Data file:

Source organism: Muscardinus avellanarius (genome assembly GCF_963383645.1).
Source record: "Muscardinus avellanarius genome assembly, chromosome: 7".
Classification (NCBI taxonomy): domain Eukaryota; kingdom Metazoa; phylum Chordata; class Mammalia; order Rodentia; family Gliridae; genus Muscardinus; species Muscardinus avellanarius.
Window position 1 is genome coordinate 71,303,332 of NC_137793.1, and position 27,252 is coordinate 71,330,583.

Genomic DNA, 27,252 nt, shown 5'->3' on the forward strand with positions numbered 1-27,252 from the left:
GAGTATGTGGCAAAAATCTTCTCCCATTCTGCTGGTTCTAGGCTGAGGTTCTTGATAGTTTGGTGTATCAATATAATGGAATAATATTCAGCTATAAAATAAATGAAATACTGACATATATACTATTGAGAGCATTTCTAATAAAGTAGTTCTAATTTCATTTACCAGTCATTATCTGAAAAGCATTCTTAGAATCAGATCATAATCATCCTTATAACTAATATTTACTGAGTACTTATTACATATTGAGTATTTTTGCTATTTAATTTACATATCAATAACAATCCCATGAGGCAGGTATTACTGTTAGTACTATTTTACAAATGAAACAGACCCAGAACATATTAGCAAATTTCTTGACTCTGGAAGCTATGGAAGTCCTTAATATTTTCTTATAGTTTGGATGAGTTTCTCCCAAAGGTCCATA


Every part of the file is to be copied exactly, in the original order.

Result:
Source organism: Muscardinus avellanarius (genome assembly GCF_963383645.1).
Source record: "Muscardinus avellanarius genome assembly, chromosome: 7".
Classification (NCBI taxonomy): domain Eukaryota; kingdom Metazoa; phylum Chordata; class Mammalia; order Rodentia; family Gliridae; genus Muscardinus; species Muscardinus avellanarius.
Window position 1 is genome coordinate 71,303,332 of NC_137793.1, and position 27,252 is coordinate 71,330,583.

Genomic DNA, 27,252 nt, shown 5'->3' on the forward strand with positions numbered 1-27,252 from the left:
GAGTATGTGGCAAAAATCTTCTCCCATTCTGCTGGTTCTAGGCTGAGGTTCTTGATAGTTTGGTGTATCAATATAATGGAATAATATTCAGCTATAAAATAAATGAAATACTGACATATATACTATTGAGAGCATTTCTAATAAAGTAGTTCTAATTTCATTTACCAGTCATTATCTGAAAAGCATTCTTAGAATCAGATCATAATCATCCTTATAACTAATATTTACTGAGTACTTATTACATATTGAGTATTTTTGCTATTTAATTTACATATCAATAACAATCCCATGAGGCAGGTATTACTGTTAGTACTATTTTACAAATGAAACAGACCCAGAACATATTAGCAAATTTCTTGACTCTGGAAGCTATGGAAGTCCTTAATATTTTCTTATAGTTTGGATGAGTTTCTCCCAAAGGTCCATA